International Journal of Cerebrovascular Disease and Stroke (ISSN: 2688-8734)

research article

Cerebral Autoregulation and Blood Flow Redistribution in the Precerebral Arteries in Patients with Carotid Artery Occlusion

Vladimir Semenyutin*, Anna Nikiforova, Konstantin Samochernykh

V.A. Almazov National Medical Research Centre, Saint Petersburg, Russia

*Corresponding author: Vladimir Semenyutin, V.A. Almazov National Medical Research Centre, 2, Akkuratova st., Saint Petersburg, 197341, Russia

Received Date: 20 July, 2021 Accepted Date: 03 August, 2021 Published Date: 09 August, 2021

Abstract

Background: State of cerebral autoregulation and changed blood flow in the precerebral arteries can serve as selection criteria in favor of extra-intracranial bypass surgery and as a prediction factor in patients with carotid artery occlusion. However, information capacity of quantitative values of this functional state of the brain circulation has not been studied well enough.

Objective: The objective is to assess the state of cerebral autoregulation and blood flow redistribution in the precerebral arteries in patients with carotid artery occlusion.

Material and Methods: The study involved 24 patients aged 41 to 80 with carotid artery occlusion. Eight of them were asymptomatic. We measured blood flow velocity in intracranial arteries by using transcranial Doppler (MultiDop X) and flow velocity index in precerebral arteries - by using duplex scanning (Vivid e). Cerebral autoregulation was evaluated with cross-spectral analysis of spontaneous oscillations of blood pressure (CNAP, Austria) and blood flow velocity within the range of Mayer’s waves (80-120 mHz).

Results: In most symptomatic patients the cerebral autoregulation decreased on both sides (0.3±0.3 rad ipsilaterally and 0.6±0.4 rad contralaterally). There was no cerebral autoregulation impairment in all asymptomatic patients (1.1±0.5 rad ipsilateral and 1.3±0.5 rad contralateral). We noticed an increased blood flow index in the contralateral internal carotid artery (312±113 ml/min) and ipsilateral vertebral and external carotid arteries (126±64 ml/min and 158±72 ml/min, respectively).

Conclusion: A comprehensive analysis of cerebral autoregulation and blood flow in the precerebral arteries helps to identify the extent of cerebral hemodynamics compensation in carotid artery occlusion, which can classify patients in need of revascularization surgery.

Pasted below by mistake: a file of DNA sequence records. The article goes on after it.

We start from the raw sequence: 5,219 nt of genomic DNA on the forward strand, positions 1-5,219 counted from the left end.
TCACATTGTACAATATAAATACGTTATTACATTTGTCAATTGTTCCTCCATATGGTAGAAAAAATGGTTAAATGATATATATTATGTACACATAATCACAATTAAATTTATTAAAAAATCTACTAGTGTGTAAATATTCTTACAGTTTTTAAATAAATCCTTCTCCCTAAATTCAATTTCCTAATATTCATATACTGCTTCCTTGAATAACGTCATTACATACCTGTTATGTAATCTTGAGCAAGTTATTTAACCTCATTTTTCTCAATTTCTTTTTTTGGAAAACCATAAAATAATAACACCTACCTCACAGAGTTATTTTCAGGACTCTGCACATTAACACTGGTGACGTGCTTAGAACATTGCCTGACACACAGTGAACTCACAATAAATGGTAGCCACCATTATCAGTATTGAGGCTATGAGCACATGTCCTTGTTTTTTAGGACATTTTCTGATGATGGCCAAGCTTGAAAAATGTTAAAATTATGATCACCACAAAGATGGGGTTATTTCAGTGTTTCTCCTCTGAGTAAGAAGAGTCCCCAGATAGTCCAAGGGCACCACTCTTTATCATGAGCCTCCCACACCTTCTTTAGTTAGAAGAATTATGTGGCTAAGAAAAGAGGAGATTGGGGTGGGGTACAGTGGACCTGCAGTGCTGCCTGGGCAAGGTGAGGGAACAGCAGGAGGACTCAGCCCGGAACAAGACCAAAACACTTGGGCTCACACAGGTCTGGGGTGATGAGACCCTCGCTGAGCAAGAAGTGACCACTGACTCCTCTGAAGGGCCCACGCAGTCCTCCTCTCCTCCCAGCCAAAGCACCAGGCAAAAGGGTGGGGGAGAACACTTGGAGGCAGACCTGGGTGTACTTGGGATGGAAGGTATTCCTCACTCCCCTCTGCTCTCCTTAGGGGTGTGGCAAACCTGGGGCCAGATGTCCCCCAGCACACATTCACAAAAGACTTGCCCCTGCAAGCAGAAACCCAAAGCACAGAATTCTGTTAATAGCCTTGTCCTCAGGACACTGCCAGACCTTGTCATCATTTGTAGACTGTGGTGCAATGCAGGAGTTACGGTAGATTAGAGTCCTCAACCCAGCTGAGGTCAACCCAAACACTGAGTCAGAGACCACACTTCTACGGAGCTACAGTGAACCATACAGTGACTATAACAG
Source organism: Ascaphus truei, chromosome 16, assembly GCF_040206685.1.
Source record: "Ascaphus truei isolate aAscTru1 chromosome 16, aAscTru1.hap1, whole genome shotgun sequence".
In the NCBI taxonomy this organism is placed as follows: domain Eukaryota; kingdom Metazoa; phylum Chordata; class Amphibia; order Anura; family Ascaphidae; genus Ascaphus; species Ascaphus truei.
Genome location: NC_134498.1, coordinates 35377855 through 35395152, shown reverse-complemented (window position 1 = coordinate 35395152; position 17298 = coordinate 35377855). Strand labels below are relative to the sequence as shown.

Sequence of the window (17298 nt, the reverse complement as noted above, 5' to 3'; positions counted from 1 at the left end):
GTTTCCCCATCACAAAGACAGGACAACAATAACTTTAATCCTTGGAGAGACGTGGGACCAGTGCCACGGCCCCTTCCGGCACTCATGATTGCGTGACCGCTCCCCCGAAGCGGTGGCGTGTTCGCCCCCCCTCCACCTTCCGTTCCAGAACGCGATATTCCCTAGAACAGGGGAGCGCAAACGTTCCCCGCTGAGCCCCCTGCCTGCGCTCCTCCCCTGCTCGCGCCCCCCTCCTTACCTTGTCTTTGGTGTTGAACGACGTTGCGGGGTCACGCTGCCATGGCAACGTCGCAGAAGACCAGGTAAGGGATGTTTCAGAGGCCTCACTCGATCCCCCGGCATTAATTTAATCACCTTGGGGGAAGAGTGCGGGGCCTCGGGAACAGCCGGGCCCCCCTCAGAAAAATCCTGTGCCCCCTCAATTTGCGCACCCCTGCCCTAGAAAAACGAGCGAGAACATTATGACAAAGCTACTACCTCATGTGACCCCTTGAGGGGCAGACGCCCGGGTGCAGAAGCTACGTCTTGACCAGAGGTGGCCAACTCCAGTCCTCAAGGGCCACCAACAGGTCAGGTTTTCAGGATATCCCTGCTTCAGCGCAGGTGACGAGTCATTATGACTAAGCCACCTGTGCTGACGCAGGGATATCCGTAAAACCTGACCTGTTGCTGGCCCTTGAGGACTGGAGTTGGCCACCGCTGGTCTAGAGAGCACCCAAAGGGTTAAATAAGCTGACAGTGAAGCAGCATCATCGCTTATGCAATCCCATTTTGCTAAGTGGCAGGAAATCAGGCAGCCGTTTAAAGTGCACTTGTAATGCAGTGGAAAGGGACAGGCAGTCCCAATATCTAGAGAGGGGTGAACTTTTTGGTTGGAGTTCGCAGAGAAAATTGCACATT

Keywords

Blood flow index; Carotid artery occlusion; Cerebral autoregulation; Cerebrovascular reserve; Extra-intracranial bypass surgery

Introduction

Classification of patients with carotid artery occlusion for the purpose of pathogenetic and clinically sound selection in favor of extra-intracranial bypass surgery has long been a topical issue, since in the vast majority of carotid artery occlusion cases patients have sufficient compensation of cerebral hemodynamics through natural intracranial anastomoses of the contralateral carotid and vertebrobasilar basins, and through extra-intracranial collateral pathways of the External Carotid Artery (ECA) [1-3]. Obviously, activation of the collateral circulation due to carotid artery occlusion ensures cerebral perfusion pressure enough to meet the needs of the brain in the occluded artery region, which is why, indications for extra-intracranial bypass surgery are ambiguous. In this case, objective identification of a decreased Cerebrovascular Reserve (CVR) and a compensation stage of cerebral hemodynamics becomes a crucial matter [4-6].

Many researchers identify stages of hemodynamic failure of brain circulation relying upon comprehensive assessment of cerebral blood flow values. For instance, R. Grubb et al. [7], measured Oxygen extraction fraction and CVR by positron emission tomography to formulate three stages of hemodynamic failure in patients with carotid artery occlusion: during the first (compensated) stage, CVR decreases and Oxygen extraction fraction is not changed. During the second (subcompensated) stage, decreasing CVR is accompanied by increased Oxygen extraction fraction. During the third stage, Oxygen extraction fraction increases to maximum, and CVR is depleted, which is why this stage is considered as decompensated [7]. Some researchers believe that an increasing Oxygen extraction can serve as an independent predictor of ischemic stroke in patients with carotid artery occlusion [7-10].

Apparently, intensity of collateral circulation is a key factor in growth of hemodynamic impairment in the compromised region. It has been proved that results of precerebral blood flow assessment and the state of Cerebral Autoregulation (CA) can be used in order to optimize the surgical tactics and predict outcomes in patients with carotid artery stenosis [11]. However, the information content of these quantitative parameters of this functional state of the brain circulation in patients with carotid artery occlusion is determined to a lesser extent.

Objective

The objective is to assess the state of CA and blood flow redistribution in the precerebral arteries in patients with carotid artery occlusion.

Materials and Methods

The study involved 24 patients (19 men, 5 women) with carotid artery occlusion, with mean age of 60±9 (Table 1).

Carotid artery occlusion was proved by duplex scanning and by multi-slice computed or cerebral angiography. Eight patients were asymptomatic. Sixteen patients were symptomatic (early or late recovery period): 15 patients had ipsilateral ischemic stroke, 1 patient - ipsilateral transient ischemic attack. The study had no patients with acute carotid artery occlusion. Functional outcomes after stroke were assessed by the modified Renkin scale (mRs).